Negros Navigation

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Negros Navigation
Successor2GO Travel
FoundedJune 26, 1932; 88 years ago (1932-06-26)
Defunct2012 (Merged with Aboitiz SuperFerry to form 2GO Travel
Area served
Parent2GO Group

Negros Navigation Co., Inc. (NENACO) was one of the oldest domestic shipping companies in the Philippines.[1] It was also one of the largest companies in the passenger transport business in the Philippines.[2] Its main hub was the renowned Pier 2 in Manila North Harbor. NENACO later merged with SuperCat, SuperFerry and Cebu Ferries to form 2GO Travel, the second largest Philippine shipping merger next to the William Lines-Gothong Lines-Aboitiz Shipping merger (WG&A) in 1996. At the same time, the China-Asean Investment Cooperation Fund, a private equity fund wholly owned the government of the People's Republic of China through an equity infusion gained a controlling interest in Negros Navigation and subsequently changed the company into the 2GO Group with 2GO Travel its shipping-company subsidiary. The 'NENACO' brand was retired in mid-2012.


It was organized and registered with the Securities and Exchange Commission (SEC) on July 26, 1932 for the purpose of transporting passengers and cargo at ports of call in the Philippines.

In the 1960s Nenaco was the first among the domestic shipping companies to operate brand new, fast and luxurious air conditioned passenger ships. In the 70s, it was first to construct and operate a modern passenger terminal in Manila’s North Harbor and likewise pioneered in offering special cruises to the Philippine tourist spots using its coastwise vessels. In the 1980s Nenaco launched its containerization program and ushered a new industry trend on the use of roll-on roll-off (“RORO”) vessels. It also deploys shuttle buses in Baclaran, Cubao and Alabang which takes passengers to the pier terminal.[3]

In the 1990s, Nenaco became the first Philippine shipping company to be listed in the stock exchange. Proceeds amounting to P916.86 million from the initial public offering (IPO) were used to support the “Globalization Program” of the company that involved fleet expansion and service modernization.


Negros Navigation served the following destinations in their final year, 2012.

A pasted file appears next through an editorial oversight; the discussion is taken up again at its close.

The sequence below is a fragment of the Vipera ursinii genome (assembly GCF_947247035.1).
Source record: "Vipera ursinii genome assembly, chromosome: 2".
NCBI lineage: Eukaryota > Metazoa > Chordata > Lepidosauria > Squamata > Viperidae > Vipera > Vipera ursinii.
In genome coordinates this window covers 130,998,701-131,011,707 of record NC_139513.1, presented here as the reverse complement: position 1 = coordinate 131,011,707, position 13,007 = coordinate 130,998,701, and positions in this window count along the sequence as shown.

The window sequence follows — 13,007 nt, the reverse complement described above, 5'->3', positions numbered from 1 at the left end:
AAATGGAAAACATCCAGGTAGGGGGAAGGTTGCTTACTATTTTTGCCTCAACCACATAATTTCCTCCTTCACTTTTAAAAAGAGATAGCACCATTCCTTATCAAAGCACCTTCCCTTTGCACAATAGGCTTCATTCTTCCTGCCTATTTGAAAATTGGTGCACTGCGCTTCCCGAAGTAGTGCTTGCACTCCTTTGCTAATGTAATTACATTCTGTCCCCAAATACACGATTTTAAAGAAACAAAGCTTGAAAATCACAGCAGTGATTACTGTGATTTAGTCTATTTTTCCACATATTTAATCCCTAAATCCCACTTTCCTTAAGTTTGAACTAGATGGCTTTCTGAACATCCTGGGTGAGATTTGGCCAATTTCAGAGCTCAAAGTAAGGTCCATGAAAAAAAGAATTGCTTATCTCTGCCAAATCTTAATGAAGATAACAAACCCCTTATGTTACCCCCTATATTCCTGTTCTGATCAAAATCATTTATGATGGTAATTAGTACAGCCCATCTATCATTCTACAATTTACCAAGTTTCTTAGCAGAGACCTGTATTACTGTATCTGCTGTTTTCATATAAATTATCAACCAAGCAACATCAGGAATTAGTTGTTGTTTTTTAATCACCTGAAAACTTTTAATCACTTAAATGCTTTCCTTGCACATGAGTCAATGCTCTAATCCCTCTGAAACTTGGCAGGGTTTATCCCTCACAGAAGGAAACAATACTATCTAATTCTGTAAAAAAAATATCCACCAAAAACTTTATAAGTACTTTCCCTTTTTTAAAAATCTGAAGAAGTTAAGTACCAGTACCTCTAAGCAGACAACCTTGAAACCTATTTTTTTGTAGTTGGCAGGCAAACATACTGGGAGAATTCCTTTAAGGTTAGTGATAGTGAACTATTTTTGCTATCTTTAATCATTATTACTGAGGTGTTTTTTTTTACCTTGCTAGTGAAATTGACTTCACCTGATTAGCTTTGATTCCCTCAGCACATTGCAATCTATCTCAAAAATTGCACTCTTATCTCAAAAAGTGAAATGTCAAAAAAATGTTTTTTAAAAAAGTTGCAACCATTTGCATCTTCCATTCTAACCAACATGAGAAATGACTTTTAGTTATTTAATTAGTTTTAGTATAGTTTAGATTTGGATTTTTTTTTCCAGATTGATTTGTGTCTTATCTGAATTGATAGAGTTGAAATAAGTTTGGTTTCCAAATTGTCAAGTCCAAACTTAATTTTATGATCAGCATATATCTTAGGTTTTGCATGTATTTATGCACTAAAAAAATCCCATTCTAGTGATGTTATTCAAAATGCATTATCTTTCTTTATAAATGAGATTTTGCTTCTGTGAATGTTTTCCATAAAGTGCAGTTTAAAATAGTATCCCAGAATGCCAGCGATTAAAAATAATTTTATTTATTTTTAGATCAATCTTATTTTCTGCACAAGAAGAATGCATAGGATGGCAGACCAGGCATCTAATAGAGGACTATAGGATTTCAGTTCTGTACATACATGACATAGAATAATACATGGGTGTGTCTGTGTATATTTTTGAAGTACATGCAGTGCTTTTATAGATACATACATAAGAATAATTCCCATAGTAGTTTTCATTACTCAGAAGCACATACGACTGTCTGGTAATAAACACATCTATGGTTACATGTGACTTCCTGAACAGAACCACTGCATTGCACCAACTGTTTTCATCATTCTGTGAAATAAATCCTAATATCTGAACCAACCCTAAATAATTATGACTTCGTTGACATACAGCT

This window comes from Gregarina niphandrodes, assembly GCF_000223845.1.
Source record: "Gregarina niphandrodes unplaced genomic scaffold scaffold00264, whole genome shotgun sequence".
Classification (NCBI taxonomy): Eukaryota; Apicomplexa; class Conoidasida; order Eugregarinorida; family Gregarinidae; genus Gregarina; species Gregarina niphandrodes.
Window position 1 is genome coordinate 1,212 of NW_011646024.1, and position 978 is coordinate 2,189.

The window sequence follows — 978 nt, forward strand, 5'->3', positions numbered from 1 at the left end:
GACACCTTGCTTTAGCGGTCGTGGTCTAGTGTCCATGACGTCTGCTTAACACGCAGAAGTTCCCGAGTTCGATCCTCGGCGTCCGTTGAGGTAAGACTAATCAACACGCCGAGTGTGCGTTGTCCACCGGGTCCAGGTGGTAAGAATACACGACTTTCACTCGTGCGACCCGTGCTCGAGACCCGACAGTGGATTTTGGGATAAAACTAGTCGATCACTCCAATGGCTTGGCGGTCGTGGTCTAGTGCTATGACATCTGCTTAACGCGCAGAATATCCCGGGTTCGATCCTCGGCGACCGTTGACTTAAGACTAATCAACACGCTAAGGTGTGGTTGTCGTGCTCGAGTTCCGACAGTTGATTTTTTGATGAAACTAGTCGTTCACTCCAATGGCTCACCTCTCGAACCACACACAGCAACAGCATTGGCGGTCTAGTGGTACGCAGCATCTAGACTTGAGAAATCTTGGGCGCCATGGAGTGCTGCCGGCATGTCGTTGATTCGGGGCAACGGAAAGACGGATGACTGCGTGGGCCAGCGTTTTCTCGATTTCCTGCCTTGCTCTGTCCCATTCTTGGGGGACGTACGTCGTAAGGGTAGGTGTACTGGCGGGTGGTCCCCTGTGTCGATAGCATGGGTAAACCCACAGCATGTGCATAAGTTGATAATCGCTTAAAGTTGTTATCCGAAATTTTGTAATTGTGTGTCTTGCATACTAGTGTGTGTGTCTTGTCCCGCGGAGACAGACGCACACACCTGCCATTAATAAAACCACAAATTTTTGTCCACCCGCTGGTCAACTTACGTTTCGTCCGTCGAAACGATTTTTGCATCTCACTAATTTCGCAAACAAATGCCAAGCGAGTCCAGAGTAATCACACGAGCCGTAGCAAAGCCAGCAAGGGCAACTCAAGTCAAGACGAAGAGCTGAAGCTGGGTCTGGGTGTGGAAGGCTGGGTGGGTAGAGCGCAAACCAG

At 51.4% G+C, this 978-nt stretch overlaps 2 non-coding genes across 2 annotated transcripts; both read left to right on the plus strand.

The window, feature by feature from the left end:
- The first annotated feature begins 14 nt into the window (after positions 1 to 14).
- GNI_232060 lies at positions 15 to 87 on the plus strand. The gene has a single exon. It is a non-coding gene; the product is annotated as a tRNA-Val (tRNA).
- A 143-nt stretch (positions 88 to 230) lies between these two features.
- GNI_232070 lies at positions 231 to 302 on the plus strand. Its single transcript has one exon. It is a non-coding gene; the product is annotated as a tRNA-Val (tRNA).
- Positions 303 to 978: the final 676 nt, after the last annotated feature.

Represented 2GO Travel


Negros Navigation operated the following passenger vessels until 2012:

Cargo vessels[edit]

  • San Agustin Uno
  • San Rafael Uno
  • San Rafael Dos

Previous NENACO vessels under the management of:

  • Antonio G. Hechanova, EVP/GM 1970-1979
  • Daniel L. Lacson Jr. President/Chief Operating Officer 1979-2000
  • Emilio M. Capalla Jr. Head, Vessel Operation Division 1979-1995
  • Capt. Reynaldo Marabe Fleets superintendent

Cruise vessel: Skipper[edit]

  • MV Dona Montserrat: Capt. Antonio Batapa/Capt. Gerry Chio

Passenger vessels: Skippers[edit]

  • MV Dona Florentina: Capt. Dominador Hortillosa Sr./Capt. Demetrio Britania
  • MV Don Julio: Capt. Reynaldo Marabe/Capt. Wilhelmino Subang
  • MV Don Claudio: Capt. Federico Tupaz/Capt. Melencio Barranco
  • MV Don Juan: Capt. Antonio Tendencia/Capt. Demetrio Britania
  • MV Don Juan (at the time of the incident): Capt. Roger Santisteban
  • MV Don Vicente:
  • MV Princess of Negros: Capt Wilfredo Chu

RoRo vessels: Skippers[edit]

  • MV Santa Florentina: Capt. Boy Lanceta/Capt. Tendencia
  • Santa Maria: Capt. Ephraim Bayaban

Previous CAT (Coastal Aquatic Technology) Craft under the supervision of:

  • Bryant Peakpail 1994-2000
  • Anna Butalid Blindone 2000-2003

Cargo vessel: Skipper[edit]

  • MV Connie I : Capt. Roger Santisteban

Container vessels: Skippers[edit]

  • MV Connie II: Capt. Rafael Dalde
  • MV San Sebastian: Capt. Benjamin Montinola
  • Ferry boats: Skippers
  • MV Don Vicente: Capt. Rommel Chu
  • MV Princess of Negros: Capt. Tim Nepomuceno


On April 1980, MV Don Juan bound for Bacolod City sank 20 nautical miles (37 km) off Maestre de Campo Island, Oriental Mindoro after colliding with the oil tanker M/T Tacloban City. Reported casualties were 18 dead and 115 missing, with 745 survivors.[4][5][6] This incident later served as an inspiration for the grandiose MassKara Festival of Bacolod.

See also[edit]


  1. ^ "SEC Form 17-A Annual Report 2013" (PDF). Securities and Exchange Commission. May 16, 2014. Retrieved July 31, 2019.
  2. ^ Austria, Myrna S. (2003). "Philippine Domestic Shipping Transport Industry: State of Competition and Market Structure" (PDF). Philippine Institute for development Studies. p. 38. Retrieved June 6, 2008.
  3. ^ Lopez, Edu (August 6, 2007). "Nenaco aims to become logistics partner for SMEs". Manila Bulletin. Retrieved June 6, 2008.[dead link]
  4. ^ Robert Reyes (September 10, 2008), Floating coffins, Philippine Online Chronicles[dead link].
  5. ^ Major marine mishaps in the Philippines, GMA News, June 23, 2008.
  6. ^ Sea Tragadies, Tinig ng Marino, July–August 2003, archived from the original on September 15, 2008.

External links[edit]